EVALUATION: Don’t Breathe hits the ground running, with an economical setup, and wastes no time getting to the good parts. It clocks in at a lean, taut 88 minutes, and Alvarez makes every second count.
Levy is excellent. Her part calls for a lot of wild-eyed but silent terror, and she does it as well as anyone. But it is Stephen Lang as The Blind Man who elevates Don’t Breathe to something special. He’s well above your cookie-cutter, garden-variety villain. He’s given a compelling backstory, and even though he makes horrible choices and performs despicable acts, he is still recognizably human – and relatable. He’s damaged goods, a wounded warrior (very different from his Colonel Quaritch in Avatar) whose past compels him to evil doings.
You won’t find a horror film that makes better use of the complete absence of sound. Agonizing stretches play out in complete silence. It compels the viewer to watch in silence, as well, and you really do hesitate to even breathe. The jump scares are well-executed and mostly earned, all the more devastating as they emerge from deathly quiet.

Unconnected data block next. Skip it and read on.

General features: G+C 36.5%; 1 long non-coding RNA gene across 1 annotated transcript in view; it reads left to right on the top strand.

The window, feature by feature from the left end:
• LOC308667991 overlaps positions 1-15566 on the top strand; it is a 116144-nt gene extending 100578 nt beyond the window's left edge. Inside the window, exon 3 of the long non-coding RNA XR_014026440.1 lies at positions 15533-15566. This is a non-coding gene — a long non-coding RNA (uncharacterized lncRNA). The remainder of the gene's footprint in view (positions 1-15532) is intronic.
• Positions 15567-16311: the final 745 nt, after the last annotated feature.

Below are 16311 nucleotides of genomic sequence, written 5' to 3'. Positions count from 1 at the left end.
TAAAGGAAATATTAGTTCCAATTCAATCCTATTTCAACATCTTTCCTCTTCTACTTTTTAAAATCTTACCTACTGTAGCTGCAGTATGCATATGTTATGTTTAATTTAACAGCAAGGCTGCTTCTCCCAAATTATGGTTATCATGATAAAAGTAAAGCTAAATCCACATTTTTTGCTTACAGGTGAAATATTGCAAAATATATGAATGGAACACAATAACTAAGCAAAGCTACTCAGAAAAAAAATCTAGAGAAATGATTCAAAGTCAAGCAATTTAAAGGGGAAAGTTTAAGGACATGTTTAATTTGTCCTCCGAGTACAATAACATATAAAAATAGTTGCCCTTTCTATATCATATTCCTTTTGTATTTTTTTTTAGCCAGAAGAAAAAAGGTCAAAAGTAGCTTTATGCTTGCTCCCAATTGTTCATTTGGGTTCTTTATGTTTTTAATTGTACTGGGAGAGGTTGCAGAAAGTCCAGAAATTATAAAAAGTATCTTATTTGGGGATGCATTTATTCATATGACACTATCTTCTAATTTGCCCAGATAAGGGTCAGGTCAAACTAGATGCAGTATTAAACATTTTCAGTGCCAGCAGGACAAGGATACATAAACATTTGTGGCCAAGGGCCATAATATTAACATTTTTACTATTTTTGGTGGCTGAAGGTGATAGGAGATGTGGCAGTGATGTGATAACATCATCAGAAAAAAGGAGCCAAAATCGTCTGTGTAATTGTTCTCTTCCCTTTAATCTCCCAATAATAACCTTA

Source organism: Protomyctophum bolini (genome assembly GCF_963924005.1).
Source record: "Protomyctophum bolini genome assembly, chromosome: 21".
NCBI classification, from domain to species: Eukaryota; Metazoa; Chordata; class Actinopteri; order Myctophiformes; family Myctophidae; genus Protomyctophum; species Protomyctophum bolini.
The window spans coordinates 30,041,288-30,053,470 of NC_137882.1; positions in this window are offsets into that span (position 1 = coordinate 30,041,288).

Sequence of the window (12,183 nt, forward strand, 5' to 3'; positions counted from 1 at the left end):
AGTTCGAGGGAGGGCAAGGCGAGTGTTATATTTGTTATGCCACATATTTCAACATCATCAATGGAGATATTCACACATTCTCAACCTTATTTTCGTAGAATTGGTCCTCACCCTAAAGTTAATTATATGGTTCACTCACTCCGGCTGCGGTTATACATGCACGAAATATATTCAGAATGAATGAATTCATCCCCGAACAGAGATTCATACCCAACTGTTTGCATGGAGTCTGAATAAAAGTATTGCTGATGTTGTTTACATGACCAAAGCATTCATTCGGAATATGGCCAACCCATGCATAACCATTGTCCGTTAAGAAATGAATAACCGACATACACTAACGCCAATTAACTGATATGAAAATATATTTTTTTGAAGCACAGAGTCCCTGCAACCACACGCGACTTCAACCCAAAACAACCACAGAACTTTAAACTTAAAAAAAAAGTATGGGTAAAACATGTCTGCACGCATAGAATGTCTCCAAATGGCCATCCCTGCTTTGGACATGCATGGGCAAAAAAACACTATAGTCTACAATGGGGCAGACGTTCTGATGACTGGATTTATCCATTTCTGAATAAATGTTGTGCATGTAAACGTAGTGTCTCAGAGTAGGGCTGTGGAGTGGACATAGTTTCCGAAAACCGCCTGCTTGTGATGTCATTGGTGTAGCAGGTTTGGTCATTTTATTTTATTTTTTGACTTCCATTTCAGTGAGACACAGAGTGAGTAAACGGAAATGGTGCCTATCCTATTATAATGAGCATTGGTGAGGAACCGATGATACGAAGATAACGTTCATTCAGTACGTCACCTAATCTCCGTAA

Any review of Don’t Breathe would be remiss without a word on Pedro Luque‘s cinematography. Most of the film takes place in a blind man’s house, much of the time in partial to total darkness. This presents special challenges. How many films have you squinted at, trying to make out details obscured by shadows and dimness? Nothing of the sort here. It’s gorgeously framed and shot throughout, and everything is clear (when it needs to be). You always have a strong sense of the geography of the set. The layout of the house is honored at all times, across all three floors. That’s no easy feat. And when there is gunfire – and there is plenty of gunfire – the muzzle flash and deafening report hit like fists.
It’s a locked-door thriller that tightens the screws relentlessly. The only one who wants out of that godforsaken house more than the three thieves? Us. The viewers. It’s almost unbearably tense and claustrophobic. In short, this is one for the ages. It’s not perfect, but it is perfectly entertaining, and a must-see for any red-blooded genre fan. Catch it in theaters while you still can.